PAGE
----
Rivers and wetlands have always been an important feature of Cambridgeshire. Unfortunately, over the last fifty years, factors such as changing agricultural practices, over-abstraction and water pollution have led to loss or decline of species and habitats.

For example the area of wet grazing marsh has been drastically reduced by improved drainage, while water vole populations have suffered dramatic decreases with the introduction of mink and removal of suitable habitat areas.

There is a great need to conserve existing wetland habitats and to create wildlife rich valleys containing additional areas of grassland, marshes and other wetlands. This will involve increasing the area of wetland habitat with no further loss of existing important habitats. Work to ensure that all rivers maintain their present water quality and, where necessary, improve it will be needed.

However, while humans have caused the destruction of many habitats, we have also created important habitats of artificial origin. Washlands, originally created for flood defence, are now of international importance for birds, as well as for harbouring rare wetland plants. The Ouse Washes and the Nene Washes were both man-made and now represent 41.5% of all the Sites of Special Scientific Interest (SSSIs) area in the county.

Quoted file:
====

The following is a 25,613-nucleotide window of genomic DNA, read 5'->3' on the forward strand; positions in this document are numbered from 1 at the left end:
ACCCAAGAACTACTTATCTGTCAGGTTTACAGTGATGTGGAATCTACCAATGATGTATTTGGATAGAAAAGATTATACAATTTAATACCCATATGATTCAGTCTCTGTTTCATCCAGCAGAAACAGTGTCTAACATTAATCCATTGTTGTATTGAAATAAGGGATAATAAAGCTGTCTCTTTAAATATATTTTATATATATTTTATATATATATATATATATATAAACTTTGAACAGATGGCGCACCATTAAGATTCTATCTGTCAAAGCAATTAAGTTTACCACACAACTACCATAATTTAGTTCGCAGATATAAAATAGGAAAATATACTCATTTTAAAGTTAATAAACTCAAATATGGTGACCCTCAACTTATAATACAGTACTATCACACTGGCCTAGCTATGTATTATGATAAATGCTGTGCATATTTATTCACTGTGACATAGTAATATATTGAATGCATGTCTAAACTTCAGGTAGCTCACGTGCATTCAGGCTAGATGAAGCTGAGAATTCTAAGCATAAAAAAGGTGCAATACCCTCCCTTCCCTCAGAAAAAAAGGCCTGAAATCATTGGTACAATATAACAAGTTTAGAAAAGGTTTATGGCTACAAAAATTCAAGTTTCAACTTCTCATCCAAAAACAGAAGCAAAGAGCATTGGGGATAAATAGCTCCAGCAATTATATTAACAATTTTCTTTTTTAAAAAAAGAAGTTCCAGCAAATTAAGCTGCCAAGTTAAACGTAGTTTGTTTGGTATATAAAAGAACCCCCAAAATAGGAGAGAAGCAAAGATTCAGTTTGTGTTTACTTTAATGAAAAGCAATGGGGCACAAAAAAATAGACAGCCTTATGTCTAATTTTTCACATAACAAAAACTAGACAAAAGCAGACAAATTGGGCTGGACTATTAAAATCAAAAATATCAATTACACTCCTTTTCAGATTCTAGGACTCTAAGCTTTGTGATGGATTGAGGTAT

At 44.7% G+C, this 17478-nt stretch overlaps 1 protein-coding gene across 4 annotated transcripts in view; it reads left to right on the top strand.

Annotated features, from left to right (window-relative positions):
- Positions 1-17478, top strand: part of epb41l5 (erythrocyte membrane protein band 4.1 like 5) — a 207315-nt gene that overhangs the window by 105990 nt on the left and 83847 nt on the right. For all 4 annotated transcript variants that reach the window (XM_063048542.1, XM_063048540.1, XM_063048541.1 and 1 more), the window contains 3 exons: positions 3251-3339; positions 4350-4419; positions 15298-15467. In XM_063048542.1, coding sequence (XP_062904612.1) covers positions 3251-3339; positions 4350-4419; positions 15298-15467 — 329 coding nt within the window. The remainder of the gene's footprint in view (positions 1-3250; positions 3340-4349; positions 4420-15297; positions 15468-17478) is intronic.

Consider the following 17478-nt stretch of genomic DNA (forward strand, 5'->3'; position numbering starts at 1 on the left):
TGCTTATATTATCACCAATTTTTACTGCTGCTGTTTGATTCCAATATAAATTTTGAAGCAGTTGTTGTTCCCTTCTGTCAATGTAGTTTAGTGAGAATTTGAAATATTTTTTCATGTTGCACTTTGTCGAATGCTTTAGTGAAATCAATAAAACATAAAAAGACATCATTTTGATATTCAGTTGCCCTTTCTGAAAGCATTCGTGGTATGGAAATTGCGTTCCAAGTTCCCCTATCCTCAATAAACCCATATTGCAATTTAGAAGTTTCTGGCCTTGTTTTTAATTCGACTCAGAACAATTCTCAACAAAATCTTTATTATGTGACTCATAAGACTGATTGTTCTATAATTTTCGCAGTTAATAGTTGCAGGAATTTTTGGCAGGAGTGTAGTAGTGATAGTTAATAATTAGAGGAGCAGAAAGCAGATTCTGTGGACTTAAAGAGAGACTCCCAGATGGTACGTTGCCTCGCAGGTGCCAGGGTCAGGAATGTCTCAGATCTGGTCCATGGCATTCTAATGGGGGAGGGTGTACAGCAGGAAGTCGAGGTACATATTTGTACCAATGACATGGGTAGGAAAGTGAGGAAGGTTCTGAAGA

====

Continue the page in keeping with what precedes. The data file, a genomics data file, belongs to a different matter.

An Environmental Officer has been in post since September 2005 to raise the profile of wildlife associated with drainage ditches and promote wildlife-sympathetic ditch management in the Fenland area.

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